Lesson 1.4d Verbs - Present Tense

downloadable worksheet

 

 Although we don’t generally have any problem using present tense when we are speaking, it can be a bit hard to identify because of the lack of present tense suffixes in English. You can conjugate a verb with all of the subject pronouns to see this lack of tense marking:

 

I             sing           

you        sing

he/she  sings

we         sing           

you (all) sing

they       sing

 

So it’s only with he/she that there is a different form: sings. In many dialects of English, the -s on the he/she-form is not used. In most forms of academic written English, however, the -s on the he/she form is used. The English language has gradually been losing these suffixes. ln many other languages, and in older forms of English too, there is a different ending to go with each subject pronoun. Here’s the conjugation of sing in Old English, where there were four different endings. I’ll use the modern version of the pronouns:

 

I             singe

you       singest

he/she  singeth

we         singath

you (all) singath

they       singath

 

So although the language has eliminated most of the endings used to mark present tense, there is still a present tense form of the verb for many speakers. It just happens to look like the infinitive in most cases. We still know as speakers, though, when it is expressing present tense, even when there is no suffix.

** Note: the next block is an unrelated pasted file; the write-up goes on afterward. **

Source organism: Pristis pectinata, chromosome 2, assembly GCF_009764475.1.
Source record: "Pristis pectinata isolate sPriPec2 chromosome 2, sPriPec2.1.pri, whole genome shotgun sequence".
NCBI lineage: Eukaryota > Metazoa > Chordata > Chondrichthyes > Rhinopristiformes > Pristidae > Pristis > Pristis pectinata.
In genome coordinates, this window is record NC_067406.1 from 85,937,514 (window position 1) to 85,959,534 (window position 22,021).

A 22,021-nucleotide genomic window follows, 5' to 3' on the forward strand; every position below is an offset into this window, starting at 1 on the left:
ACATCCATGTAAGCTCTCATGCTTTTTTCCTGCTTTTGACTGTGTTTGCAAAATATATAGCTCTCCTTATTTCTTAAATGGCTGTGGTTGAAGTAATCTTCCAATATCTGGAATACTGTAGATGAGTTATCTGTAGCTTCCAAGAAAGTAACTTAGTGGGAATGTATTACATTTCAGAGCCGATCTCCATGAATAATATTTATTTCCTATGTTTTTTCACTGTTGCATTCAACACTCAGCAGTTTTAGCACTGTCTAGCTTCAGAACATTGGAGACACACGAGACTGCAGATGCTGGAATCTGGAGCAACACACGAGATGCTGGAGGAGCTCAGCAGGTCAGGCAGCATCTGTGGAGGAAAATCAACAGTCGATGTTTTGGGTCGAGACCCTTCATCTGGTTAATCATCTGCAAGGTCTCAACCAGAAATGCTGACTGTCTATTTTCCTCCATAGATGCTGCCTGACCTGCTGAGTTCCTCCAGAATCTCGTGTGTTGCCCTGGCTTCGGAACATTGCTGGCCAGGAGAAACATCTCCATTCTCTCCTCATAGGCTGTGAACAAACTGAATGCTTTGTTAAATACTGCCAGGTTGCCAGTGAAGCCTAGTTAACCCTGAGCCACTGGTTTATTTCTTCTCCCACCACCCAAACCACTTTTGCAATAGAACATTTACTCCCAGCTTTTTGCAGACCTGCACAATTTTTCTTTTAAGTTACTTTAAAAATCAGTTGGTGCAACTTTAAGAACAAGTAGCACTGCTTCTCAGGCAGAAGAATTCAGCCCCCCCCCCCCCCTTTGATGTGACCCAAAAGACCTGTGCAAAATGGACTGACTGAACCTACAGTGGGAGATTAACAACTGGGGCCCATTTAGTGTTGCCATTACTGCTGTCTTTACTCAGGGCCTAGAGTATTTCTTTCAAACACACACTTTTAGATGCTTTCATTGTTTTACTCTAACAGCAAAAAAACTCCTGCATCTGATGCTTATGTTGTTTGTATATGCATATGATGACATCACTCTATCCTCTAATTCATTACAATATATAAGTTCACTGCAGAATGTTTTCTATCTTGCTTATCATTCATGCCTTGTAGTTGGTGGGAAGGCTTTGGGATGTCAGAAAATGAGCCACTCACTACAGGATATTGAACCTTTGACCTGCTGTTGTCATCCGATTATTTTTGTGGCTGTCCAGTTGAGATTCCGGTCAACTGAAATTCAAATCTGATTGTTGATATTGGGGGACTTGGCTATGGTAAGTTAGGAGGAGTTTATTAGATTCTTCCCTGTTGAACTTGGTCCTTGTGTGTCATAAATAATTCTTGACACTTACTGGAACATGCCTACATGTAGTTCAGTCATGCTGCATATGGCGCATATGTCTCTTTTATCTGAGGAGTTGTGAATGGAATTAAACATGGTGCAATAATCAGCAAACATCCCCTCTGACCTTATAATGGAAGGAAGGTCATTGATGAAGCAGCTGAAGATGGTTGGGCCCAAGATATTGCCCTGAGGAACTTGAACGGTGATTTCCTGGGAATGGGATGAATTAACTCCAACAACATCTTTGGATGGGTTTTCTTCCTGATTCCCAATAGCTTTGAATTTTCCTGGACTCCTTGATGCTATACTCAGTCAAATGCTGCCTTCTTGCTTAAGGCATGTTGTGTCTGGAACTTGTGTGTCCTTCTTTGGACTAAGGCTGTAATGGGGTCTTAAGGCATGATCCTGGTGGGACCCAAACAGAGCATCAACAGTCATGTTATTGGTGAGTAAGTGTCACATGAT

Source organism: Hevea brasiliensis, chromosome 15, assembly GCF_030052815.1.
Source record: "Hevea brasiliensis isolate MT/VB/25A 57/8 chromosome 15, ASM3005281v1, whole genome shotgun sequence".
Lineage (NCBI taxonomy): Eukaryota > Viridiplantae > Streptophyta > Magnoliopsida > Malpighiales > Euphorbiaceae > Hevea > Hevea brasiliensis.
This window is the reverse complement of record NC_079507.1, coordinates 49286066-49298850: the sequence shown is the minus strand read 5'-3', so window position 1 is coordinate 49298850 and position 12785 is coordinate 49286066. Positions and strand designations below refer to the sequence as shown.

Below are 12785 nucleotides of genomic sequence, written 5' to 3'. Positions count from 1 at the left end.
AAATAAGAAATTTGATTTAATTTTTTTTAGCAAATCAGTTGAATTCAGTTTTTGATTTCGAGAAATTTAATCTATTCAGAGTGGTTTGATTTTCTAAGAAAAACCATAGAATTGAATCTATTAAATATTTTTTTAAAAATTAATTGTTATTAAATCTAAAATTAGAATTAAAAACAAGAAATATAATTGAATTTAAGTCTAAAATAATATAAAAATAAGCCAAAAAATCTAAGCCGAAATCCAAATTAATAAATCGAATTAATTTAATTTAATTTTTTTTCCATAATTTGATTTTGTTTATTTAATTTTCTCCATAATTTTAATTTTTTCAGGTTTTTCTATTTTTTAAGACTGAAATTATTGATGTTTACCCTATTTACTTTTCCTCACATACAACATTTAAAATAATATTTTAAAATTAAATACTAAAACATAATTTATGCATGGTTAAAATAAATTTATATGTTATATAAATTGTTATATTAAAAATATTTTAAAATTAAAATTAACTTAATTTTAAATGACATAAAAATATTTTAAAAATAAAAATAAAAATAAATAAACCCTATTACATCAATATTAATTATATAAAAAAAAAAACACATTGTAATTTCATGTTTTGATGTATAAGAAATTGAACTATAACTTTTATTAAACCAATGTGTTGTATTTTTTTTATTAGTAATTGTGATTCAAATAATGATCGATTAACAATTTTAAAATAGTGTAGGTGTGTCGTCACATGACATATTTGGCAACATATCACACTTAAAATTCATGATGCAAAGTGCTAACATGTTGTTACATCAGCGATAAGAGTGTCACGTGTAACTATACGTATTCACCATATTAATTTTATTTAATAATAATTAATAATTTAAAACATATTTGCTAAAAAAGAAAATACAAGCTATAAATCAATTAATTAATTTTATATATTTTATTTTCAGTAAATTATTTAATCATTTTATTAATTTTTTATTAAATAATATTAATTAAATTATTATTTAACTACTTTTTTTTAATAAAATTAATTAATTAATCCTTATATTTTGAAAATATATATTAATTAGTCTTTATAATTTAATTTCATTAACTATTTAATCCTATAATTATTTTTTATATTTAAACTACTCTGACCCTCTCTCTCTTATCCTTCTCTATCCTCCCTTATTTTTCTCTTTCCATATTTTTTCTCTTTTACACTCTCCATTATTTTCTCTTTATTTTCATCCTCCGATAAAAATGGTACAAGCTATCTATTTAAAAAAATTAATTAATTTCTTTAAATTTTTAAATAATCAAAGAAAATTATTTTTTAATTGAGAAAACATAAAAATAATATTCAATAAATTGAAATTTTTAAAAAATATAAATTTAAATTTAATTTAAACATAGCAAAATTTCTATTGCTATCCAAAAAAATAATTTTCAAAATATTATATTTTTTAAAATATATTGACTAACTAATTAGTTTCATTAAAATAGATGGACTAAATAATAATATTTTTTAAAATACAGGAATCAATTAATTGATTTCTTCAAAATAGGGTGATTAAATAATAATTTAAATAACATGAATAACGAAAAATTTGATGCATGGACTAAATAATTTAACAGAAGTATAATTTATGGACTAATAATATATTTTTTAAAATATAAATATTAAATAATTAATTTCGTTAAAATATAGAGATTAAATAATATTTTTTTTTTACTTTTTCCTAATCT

Pick five verbs and give the present tense forms with each of the pronouns: I, you, he/she, we, you (all), they.

 

Example:

I cough                             we cough

you cough                        y’all cough

he/she coughs                 they cough

 

(The present tense form of the verb is distinct from the progressive (which is technically an “aspect” not a “tense.” You can learn more about the present participle that is needed to form the progressive in Lesson 1.4e.)

 

[Teacher note: As mentioned, in some dialects, the present tense -s has “leveled” to be like the other forms, so a speaker might say cough across the board, for all subjects: I eat, you eat, he/she eat, we eat, you eat, they eat. It’s important not to suggest that this leveled form is incorrect (it isn’t; it expresses present tense in some dialects) or even that it is informal (since it isn’t necessarily, in some dialects), but to use it an as opportunity to discuss variation and perhaps formal academic language.]

 

 

key words: verb, tense, present

CCSS.ELA-Literacy.L.3.1e Form and use the simple (e.g., I walked; I walk; I will walk) verb tenses.CCSS.ELA-Literacy.L.4.1b Form and use the progressive (e.g., I was walking; I am walking; I will be walking) verb tenses. http://www.corestandards.org/ELA-Literacy/L/4/1/b

CCSS.ELA-Literacy.L5.1b Form and use the perfect (e.g., I had walked; I have walked; I will have walked) verb tenses. 

(For a discussion of how the present tense plays out in the progressive and perfect. See Lessons 1.4e and 1.4f.)

 

Here is this lesson as a pdf.